IPL spot-fixing: Plot thickens, BCCI meet on Sunday

The police had alleged Sreesanth promised bookies to concede at least 14 runs in his second over against Kings XI Punjab on May 9 in exchange for Rs 40 lakh. The police claimed Sreesanth flagged the over for the bookies' benefit by tucking a towel in his trousers.

Updated: May 18, 2013 23:56 IST
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A day after the Delhi Police arrested three Rajasthan Royals players - S Sreesanth, Ankeet Chavan and Ajit Chandila - for their alleged involvement in spot-fixing in the Pepsi Indian Premier League, the Board of Control for Cricket in India scheduled an emergency meeting of its working committee in Chennai for Sunday (May 19). The decision came on the back of a flurry of "leaked reports" emanating from Delhi - where the three cricketers are being interrogated by the Special Cell of the Delhi Police - that claimed more players could be involved in the case. Unconfirmed reports suggested two more players from the Royals' squad are under the scanner.

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The BCCI also confirmed the arrest and suspension of Amit Singh, the Gujarat and former Rajasthan Royals cricketer. One of the 14 people arrested in connection with the case on Thursday, Amit is accused of being the "talent-spotter" for the bookies. Amit, who played 24 matches for Rajasthan Royals in four editions from 2009 to 2012 (taking 28 wickets and even bagging one Man of the Match award in the 2009 edition), allegedly used his access to his former teammates to approach them for spot-fixing. Media reports claimed that Amit contacted players on behalf of a bookie named Chandresh, who has also been arrested. Amit, who was banned in 2012 because of a suspect bowling action, last played an IPL match in May 2012.

Meanwhile, details emerging on whether the incarcerated players had confessed to accepting money to concede runs were sketchy. While news agency IANS quoted a Delhi police official as saying that a "teary-eyed" Sreesanth had "confessed" to spot-fixing, the former India bowler's lawyer insisted that his client was "totally innocent" and would seek bail during the next hearing.

The police had alleged Sreesanth promised bookies to concede at least 14 runs in his second over against Kings XI Punjab on May 9 in exchange for Rs 40 lakh. The police claimed Sreesanth flagged the over for the bookies' benefit by tucking a towel in his trousers. But his lawyer, Deepak Prakash, dismissed the charges. "A person can use a towel in any way, how is this evidence? It is a matter of luck. He can use a towel whenever he wants," said Prakash.

NDTV, the news channel, claimed its police sources had alleged that Sreesanth accused Jiju Janardhan, an alleged bookie who played a key role in the case, of getting him into trouble. Jiju is being said to have played cricket for the same Kerala club as Sreesanth. On Thursday, the police had released phone transcripts of a conversation purportedly between Jiju and another bookie discussing details of how Sreesanth would allegedly spot-fix in the match against Kings XI.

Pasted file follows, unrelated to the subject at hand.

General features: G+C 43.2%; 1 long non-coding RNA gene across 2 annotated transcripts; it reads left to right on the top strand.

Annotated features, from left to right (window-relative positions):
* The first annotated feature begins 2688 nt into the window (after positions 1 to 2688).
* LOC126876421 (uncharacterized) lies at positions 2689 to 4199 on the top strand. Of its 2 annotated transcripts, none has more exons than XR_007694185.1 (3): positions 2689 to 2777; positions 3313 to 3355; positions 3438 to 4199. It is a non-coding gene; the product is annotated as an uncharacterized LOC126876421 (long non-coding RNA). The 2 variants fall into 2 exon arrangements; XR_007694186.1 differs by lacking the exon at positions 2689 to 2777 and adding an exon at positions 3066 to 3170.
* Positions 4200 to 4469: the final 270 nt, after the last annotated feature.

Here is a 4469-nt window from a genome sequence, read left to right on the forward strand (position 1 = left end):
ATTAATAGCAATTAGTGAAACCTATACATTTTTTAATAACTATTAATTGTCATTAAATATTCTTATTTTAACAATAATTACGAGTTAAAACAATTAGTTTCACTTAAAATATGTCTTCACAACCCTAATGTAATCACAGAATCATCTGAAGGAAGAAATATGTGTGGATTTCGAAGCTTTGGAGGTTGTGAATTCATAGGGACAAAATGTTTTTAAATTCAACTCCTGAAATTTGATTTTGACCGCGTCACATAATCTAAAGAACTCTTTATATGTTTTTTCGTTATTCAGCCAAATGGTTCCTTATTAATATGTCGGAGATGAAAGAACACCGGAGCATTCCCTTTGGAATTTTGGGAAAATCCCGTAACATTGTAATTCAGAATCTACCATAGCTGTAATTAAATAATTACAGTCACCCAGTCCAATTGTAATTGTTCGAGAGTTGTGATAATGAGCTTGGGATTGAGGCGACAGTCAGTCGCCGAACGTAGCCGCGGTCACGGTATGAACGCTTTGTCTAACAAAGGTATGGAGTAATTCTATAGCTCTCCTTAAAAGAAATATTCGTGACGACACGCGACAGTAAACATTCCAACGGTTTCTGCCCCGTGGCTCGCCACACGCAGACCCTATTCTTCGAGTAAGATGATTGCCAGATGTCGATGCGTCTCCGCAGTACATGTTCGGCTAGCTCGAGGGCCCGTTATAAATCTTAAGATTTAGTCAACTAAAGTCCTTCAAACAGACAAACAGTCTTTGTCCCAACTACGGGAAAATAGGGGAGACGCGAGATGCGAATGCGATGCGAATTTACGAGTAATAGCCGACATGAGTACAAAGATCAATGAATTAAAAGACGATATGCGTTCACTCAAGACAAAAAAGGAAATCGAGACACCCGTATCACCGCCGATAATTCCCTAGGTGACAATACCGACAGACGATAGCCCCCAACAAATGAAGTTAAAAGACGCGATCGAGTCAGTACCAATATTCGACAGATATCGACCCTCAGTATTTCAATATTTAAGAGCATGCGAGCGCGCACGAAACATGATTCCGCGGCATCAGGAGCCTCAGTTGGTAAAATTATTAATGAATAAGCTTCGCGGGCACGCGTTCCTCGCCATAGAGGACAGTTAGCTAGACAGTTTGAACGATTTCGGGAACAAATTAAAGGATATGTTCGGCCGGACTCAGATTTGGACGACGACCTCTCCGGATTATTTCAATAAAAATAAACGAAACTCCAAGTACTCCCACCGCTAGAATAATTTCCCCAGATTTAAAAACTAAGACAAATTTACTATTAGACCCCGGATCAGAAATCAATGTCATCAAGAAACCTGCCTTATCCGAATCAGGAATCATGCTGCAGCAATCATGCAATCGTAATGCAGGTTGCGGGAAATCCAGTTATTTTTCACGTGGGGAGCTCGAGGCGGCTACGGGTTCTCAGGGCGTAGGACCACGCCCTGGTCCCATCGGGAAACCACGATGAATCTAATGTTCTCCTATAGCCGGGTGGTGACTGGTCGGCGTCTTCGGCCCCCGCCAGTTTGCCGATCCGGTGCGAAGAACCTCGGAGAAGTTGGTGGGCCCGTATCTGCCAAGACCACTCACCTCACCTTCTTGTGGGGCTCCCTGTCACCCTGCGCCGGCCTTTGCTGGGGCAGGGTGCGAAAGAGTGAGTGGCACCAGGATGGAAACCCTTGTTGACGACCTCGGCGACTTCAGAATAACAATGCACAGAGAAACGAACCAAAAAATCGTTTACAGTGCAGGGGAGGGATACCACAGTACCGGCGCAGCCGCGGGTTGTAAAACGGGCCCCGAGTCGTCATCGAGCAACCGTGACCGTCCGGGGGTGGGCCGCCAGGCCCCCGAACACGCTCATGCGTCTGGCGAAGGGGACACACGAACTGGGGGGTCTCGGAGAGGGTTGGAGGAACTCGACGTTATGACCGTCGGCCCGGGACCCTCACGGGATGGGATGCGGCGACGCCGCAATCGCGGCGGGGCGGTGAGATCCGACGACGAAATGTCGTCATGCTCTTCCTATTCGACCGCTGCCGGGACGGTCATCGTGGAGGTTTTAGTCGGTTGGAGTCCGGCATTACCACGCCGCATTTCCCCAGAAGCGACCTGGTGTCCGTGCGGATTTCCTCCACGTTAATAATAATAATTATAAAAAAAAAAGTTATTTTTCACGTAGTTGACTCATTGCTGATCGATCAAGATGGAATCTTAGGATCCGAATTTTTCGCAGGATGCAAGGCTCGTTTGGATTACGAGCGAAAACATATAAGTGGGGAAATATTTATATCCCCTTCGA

SN Srivastava, the Special Commissioner of Delhi Police, Special Cell, was also quoted as saying that the management of Rajasthan Royals may be questioned if necessary. The franchise is co-owned by actor Shilpa Shetty and her businessman husband Raj Kundra.

But the Chief Excecutive Officer of the Rajasthan Royals, Raghu Iyer, issued a statement, saying the Royals had launched a comprehensive internal investigation and would also make all information available to the authorities probing the allegations.

"RR (Rajasthan Royals) is closely coordinating with the BCCI and the IPL Governing Council to take whatever steps may be necessary in the current situation," the statement read. "RR has noted statements which have been made today, including by Ajit Chandila's lawyer, Mr. Rakesh Kumar, suggesting that it was made aware of such matters: these are completely unfounded and are totally refuted. RR will take legal action in the event that such defamatory statements continue to be made by any person."

Iyer's statement also addressed speculations about the players under arrest pointing to cases of fixing in previous IPL editions. "RR has also noted statements which suggest that there have been other related instances in the past," Iyer said through the statement. "RR absolutely confirms that it has never had any knowledge of any such matters. RR works closely with the ACSU, and has always fully complied with all of its related obligations, as a participant in the IPL."

Media reports also claimed that Chavan, who has played 13 matches for the Royals since 2011, broke down in custody and confessed. Chavan reportedly said he had made a huge mistake by getting lured into the world of spot-fixing and also allegedly claimed that he was initially reluctant but forced by others to spot-fix.

Meanwhile, in Chennai, five people were arrested for their alleged links with the Twenty20 betting racket. The police are said to be probing whether they had direct links with any of the players arrested on Thursday.

In Mumbai, Himanshu Roy, the Joint Commissioner of Police, said that arrests of more cricketers could not be ruled out. "We arrested bookies from the Kalba Devi area (of Mumbai)," Roy said. "Their calls were traced to Pakistan and Dubai. It is very unlikely that only three players and one team are involved. Fixing is not limited to one IPL edition. More cricketers may be involved. We are not ruling out arrests of more cricketers."

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